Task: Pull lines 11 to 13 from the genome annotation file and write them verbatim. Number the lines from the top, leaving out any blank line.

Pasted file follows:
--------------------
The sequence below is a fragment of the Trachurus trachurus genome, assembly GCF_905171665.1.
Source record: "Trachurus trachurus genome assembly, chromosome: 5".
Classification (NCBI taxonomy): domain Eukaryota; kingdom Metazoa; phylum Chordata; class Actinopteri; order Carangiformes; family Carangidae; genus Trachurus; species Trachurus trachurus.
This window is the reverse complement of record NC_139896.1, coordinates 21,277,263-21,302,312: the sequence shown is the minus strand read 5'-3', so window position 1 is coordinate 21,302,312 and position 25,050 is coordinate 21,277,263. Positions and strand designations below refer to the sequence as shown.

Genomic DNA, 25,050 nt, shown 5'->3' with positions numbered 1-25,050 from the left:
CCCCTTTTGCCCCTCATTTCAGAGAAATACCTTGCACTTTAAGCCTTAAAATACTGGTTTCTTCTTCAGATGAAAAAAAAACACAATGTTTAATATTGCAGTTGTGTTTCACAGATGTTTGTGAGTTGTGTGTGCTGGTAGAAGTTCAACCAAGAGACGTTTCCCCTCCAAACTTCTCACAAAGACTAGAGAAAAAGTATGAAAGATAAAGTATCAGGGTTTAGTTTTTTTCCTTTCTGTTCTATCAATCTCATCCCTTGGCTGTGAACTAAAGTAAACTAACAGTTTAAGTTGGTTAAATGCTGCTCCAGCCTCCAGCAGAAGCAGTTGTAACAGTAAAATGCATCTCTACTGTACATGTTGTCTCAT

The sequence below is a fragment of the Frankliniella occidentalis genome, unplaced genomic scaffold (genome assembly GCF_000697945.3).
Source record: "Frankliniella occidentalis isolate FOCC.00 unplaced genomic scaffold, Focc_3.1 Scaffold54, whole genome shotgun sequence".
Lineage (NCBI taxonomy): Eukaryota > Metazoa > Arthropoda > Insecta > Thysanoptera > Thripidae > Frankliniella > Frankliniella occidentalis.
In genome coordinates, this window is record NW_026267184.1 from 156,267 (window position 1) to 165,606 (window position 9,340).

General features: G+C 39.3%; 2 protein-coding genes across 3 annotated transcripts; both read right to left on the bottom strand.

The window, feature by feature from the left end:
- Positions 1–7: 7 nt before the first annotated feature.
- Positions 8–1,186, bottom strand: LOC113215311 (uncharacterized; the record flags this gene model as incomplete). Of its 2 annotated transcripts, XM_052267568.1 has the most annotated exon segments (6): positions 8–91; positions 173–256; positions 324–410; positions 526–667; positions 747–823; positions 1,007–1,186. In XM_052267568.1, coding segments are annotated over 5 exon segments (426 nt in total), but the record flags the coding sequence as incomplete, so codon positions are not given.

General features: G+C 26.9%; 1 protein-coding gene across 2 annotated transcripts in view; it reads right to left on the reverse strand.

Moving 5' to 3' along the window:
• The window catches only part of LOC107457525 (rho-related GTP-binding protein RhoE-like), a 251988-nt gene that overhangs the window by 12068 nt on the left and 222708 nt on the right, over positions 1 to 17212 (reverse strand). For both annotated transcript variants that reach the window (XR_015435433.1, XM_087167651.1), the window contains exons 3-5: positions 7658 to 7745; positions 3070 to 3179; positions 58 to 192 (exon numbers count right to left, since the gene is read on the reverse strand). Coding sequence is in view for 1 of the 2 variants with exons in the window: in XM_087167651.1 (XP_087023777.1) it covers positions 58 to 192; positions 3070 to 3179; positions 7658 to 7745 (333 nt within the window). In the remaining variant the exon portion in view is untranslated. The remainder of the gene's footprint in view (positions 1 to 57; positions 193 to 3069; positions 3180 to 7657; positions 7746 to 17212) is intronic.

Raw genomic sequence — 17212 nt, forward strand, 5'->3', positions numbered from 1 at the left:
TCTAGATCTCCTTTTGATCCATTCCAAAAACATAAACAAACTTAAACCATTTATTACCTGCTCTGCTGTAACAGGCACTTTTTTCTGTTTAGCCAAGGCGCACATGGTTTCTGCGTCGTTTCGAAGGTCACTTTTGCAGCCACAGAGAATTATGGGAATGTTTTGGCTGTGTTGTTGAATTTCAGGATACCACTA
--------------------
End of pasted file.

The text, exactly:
General features: G+C 39.3%; 2 protein-coding genes across 3 annotated transcripts; both read right to left on the bottom strand.

The window, feature by feature from the left end:
- Positions 1–7: 7 nt before the first annotated feature.